What are you currently reading? How do you find time for reading?
Jerusalem’s been a godsend for reading, frankly. I have a half-hour commute each way to and from work, and sometimes I have to wait an hour or more for my bus to arrive. Reading on the Kindle app on my phone kills that time (and my phone battery, but whatever). I went to Eilat for a weekend recently, which was a four-hour bus ride each way. I read about half of Carlos Ruiz Zafon’s The Labyrinth of Spirits on that trip. It’s a Gothic romance set in Barcelona during the Francoist dictatorship, and it’s utterly fascinating. It’s the last in a series.

Are you more of an introvert or extrovert? How does this influence your working habits?
I think I’m probably a misanthropic extrovert? Which means that I’m probably best off in terms of working habits with people around me, but not having to interact with them. It’s why I like cafes. If I try and work without people around, I just sit around and watch Youtube videos, but if the people are people I need to interact with, I find myself not buckling down and working.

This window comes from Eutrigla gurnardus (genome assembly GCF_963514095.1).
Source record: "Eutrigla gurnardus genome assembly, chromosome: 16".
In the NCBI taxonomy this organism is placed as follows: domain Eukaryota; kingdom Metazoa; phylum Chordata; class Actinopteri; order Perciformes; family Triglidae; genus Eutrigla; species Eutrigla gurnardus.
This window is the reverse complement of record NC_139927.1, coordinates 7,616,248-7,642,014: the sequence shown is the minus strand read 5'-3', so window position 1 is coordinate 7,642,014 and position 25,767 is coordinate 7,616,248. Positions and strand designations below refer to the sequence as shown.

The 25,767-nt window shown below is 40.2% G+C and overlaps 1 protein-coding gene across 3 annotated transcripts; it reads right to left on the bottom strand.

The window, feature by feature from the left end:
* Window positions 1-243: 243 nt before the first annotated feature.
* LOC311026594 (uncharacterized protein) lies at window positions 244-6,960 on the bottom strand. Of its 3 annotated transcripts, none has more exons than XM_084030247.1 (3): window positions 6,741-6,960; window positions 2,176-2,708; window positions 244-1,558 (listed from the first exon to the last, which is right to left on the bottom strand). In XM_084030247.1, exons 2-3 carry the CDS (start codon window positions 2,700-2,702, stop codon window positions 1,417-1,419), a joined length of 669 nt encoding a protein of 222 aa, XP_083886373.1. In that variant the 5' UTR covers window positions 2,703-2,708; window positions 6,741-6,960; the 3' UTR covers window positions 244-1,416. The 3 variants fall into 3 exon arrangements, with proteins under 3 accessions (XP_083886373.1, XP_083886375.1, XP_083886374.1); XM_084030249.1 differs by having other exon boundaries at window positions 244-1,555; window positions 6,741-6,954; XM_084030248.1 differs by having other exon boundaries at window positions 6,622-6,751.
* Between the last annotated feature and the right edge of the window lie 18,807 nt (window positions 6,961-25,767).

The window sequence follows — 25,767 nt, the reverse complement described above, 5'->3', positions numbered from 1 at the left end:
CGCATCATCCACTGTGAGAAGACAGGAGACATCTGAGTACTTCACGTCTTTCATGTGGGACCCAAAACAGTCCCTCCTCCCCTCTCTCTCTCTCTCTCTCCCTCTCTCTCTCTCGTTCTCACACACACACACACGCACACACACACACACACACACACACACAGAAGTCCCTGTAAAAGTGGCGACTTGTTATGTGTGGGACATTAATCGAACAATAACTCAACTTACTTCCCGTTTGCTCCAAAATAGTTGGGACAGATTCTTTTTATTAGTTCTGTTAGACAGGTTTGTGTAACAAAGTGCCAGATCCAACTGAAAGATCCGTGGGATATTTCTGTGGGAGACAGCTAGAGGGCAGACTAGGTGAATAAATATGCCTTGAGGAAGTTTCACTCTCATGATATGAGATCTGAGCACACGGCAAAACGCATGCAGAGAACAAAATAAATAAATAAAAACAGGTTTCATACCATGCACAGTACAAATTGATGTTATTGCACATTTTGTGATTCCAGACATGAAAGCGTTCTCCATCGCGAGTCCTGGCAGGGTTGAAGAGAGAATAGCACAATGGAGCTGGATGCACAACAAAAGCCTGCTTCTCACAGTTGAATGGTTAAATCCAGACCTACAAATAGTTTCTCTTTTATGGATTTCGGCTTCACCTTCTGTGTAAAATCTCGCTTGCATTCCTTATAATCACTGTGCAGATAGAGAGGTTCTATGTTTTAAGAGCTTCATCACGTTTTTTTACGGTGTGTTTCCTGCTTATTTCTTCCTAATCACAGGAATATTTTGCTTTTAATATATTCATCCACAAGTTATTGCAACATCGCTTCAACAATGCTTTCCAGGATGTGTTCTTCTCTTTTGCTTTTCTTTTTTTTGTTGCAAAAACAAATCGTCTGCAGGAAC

What’s your sleep routine like?

“Routine” is a bit laughable as a descriptor of my sleep. Still trying to figure out why I sometimes sleep 16 hours and why I sometimes stay up for 30 hours, sleep 2, then work a full day.

What’s your work routine like?

Identify today’s goal, work toward it, Twitter, work, Twitter, get a phone call, Twitter, Twitter, Twitter, um….

What’s the best advice you ever received?
“Life is too short to be cautious.” Not going to say I follow it, but it’s definitely good advice.